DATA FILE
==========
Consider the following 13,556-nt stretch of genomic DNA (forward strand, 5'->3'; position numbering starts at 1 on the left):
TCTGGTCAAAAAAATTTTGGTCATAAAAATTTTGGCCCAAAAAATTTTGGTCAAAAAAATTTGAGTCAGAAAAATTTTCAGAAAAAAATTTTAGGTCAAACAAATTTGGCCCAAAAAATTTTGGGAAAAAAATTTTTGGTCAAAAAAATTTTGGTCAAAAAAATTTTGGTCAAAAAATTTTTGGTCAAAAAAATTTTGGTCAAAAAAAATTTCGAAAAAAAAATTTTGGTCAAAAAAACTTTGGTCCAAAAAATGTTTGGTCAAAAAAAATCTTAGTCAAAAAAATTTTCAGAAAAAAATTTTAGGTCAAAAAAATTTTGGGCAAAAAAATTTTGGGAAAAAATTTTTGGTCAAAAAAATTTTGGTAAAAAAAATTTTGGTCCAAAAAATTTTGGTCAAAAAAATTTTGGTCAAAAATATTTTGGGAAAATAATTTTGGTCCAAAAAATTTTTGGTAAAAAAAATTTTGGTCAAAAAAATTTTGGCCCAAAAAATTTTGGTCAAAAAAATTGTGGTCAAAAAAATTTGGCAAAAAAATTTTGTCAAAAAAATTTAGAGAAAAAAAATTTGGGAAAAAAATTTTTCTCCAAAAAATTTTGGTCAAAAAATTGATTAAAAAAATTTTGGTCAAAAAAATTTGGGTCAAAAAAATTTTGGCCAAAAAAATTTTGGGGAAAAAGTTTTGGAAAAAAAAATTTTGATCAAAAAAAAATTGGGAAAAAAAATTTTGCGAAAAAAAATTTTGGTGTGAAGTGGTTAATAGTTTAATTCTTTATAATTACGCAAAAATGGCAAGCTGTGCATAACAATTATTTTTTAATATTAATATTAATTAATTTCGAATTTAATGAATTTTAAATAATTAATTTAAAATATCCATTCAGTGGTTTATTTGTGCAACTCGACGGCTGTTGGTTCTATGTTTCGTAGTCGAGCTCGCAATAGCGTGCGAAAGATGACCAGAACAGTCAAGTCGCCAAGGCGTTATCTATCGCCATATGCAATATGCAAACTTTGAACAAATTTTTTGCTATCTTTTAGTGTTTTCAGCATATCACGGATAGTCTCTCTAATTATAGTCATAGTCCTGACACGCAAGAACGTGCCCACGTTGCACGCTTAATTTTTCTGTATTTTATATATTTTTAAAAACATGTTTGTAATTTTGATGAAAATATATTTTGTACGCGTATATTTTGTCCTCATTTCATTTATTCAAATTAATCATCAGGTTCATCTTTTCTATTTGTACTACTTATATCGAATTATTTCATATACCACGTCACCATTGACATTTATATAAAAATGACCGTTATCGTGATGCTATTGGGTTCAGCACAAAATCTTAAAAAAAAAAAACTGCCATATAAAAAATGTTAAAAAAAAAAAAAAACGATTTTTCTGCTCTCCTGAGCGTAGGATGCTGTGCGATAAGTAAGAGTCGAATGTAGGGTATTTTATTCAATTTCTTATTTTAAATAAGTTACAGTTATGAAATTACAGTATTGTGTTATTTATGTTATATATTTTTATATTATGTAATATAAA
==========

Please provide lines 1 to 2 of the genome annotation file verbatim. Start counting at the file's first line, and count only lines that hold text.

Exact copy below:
Consider the following 13,556-nt stretch of genomic DNA (forward strand, 5'->3'; position numbering starts at 1 on the left):
TCTGGTCAAAAAAATTTTGGTCATAAAAATTTTGGCCCAAAAAATTTTGGTCAAAAAAATTTGAGTCAGAAAAATTTTCAGAAAAAAATTTTAGGTCAAACAAATTTGGCCCAAAAAATTTTGGGAAAAAAATTTTTGGTCAAAAAAATTTTGGTCAAAAAAATTTTGGTCAAAAAATTTTTGGTCAAAAAAATTTTGGTCAAAAAAAATTTCGAAAAAAAAATTTTGGTCAAAAAAACTTTGGTCCAAAAAATGTTTGGTCAAAAAAAATCTTAGTCAAAAAAATTTTCAGAAAAAAATTTTAGGTCAAAAAAATTTTGGGCAAAAAAATTTTGGGAAAAAATTTTTGGTCAAAAAAATTTTGGTAAAAAAAATTTTGGTCCAAAAAATTTTGGTCAAAAAAATTTTGGTCAAAAATATTTTGGGAAAATAATTTTGGTCCAAAAAATTTTTGGTAAAAAAAATTTTGGTCAAAAAAATTTTGGCCCAAAAAATTTTGGTCAAAAAAATTGTGGTCAAAAAAATTTGGCAAAAAAATTTTGTCAAAAAAATTTAGAGAAAAAAAATTTGGGAAAAAAATTTTTCTCCAAAAAATTTTGGTCAAAAAATTGATTAAAAAAATTTTGGTCAAAAAAATTTGGGTCAAAAAAATTTTGGCCAAAAAAATTTTGGGGAAAAAGTTTTGGAAAAAAAAATTTTGATCAAAAAAAAATTGGGAAAAAAAATTTTGCGAAAAAAAATTTTGGTGTGAAGTGGTTAATAGTTTAATTCTTTATAATTACGCAAAAATGGCAAGCTGTGCATAACAATTATTTTTTAATATTAATATTAATTAATTTCGAATTTAATGAATTTTAAATAATTAATTTAAAATATCCATTCAGTGGTTTATTTGTGCAACTCGACGGCTGTTGGTTCTATGTTTCGTAGTCGAGCTCGCAATAGCGTGCGAAAGATGACCAGAACAGTCAAGTCGCCAAGGCGTTATCTATCGCCATATGCAATATGCAAACTTTGAACAAATTTTTTGCTATCTTTTAGTGTTTTCAGCATATCACGGATAGTCTCTCTAATTATAGTCATAGTCCTGACACGCAAGAACGTGCCCACGTTGCACGCTTAATTTTTCTGTATTTTATATATTTTTAAAAACATGTTTGTAATTTTGATGAAAATATATTTTGTACGCGTATATTTTGTCCTCATTTCATTTATTCAAATTAATCATCAGGTTCATCTTTTCTATTTGTACTACTTATATCGAATTATTTCATATACCACGTCACCATTGACATTTATATAAAAATGACCGTTATCGTGATGCTATTGGGTTCAGCACAAAATCTTAAAAAAAAAAAACTGCCATATAAAAAATGTTAAAAAAAAAAAAAAACGATTTTTCTGCTCTCCTGAGCGTAGGATGCTGTGCGATAAGTAAGAGTCGAATGTAGGGTATTTTATTCAATTTCTTATTTTAAATAAGTTACAGTTATGAAATTACAGTATTGTGTTATTTATGTTATATATTTTTATATTATGTAATATAAA